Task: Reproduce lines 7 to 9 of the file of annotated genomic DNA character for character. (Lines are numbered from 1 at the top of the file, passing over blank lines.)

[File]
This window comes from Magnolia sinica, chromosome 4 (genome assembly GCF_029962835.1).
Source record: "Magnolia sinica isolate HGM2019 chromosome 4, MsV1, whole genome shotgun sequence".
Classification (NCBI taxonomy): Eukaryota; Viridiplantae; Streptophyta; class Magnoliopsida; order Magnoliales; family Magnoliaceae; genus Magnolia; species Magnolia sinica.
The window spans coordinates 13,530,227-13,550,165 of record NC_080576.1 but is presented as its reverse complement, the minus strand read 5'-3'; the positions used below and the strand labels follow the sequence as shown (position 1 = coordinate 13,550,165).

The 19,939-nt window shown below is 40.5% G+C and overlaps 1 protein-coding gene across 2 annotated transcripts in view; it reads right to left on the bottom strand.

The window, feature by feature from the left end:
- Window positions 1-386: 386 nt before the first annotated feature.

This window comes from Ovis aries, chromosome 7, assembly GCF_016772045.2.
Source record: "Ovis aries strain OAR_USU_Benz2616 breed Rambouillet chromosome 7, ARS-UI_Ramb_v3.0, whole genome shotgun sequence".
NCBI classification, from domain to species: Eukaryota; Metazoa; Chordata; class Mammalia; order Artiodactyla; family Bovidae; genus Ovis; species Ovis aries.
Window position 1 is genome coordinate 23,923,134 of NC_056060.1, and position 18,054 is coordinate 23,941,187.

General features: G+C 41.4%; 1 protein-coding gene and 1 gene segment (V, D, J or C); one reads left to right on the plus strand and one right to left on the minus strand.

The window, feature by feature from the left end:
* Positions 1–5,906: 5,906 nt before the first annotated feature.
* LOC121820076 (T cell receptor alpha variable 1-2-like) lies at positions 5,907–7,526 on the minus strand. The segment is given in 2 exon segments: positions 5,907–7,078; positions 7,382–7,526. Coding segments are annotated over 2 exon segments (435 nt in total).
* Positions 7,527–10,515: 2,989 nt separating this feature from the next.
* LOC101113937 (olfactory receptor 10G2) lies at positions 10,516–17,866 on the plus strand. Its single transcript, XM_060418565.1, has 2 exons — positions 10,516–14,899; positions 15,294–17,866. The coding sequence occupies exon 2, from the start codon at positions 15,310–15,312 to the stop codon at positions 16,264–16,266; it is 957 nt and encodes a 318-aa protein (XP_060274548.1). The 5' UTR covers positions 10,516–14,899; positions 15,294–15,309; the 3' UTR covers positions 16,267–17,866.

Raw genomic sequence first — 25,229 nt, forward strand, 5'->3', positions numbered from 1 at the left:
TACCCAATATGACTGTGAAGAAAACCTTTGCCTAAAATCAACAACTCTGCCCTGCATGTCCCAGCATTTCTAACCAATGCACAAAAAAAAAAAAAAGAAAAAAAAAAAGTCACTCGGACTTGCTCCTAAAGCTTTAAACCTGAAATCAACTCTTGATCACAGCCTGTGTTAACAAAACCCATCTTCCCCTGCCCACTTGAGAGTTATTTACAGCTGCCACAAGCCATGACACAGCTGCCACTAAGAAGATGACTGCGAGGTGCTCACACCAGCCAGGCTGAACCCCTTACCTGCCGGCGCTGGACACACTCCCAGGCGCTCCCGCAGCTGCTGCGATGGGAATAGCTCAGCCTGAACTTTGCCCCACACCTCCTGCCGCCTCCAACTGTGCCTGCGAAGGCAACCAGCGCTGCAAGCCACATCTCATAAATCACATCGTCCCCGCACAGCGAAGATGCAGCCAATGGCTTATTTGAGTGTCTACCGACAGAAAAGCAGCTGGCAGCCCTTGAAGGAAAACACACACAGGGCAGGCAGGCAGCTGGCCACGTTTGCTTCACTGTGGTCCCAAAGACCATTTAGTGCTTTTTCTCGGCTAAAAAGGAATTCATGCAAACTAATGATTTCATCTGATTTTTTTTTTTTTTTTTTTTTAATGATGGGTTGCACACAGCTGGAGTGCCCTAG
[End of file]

- Window positions 1-386: 386 nt before the first annotated feature.

This window comes from Ovis aries, chromosome 7, assembly GCF_016772045.2.
Source record: "Ovis aries strain OAR_USU_Benz2616 breed Rambouillet chromosome 7, ARS-UI_Ramb_v3.0, whole genome shotgun sequence".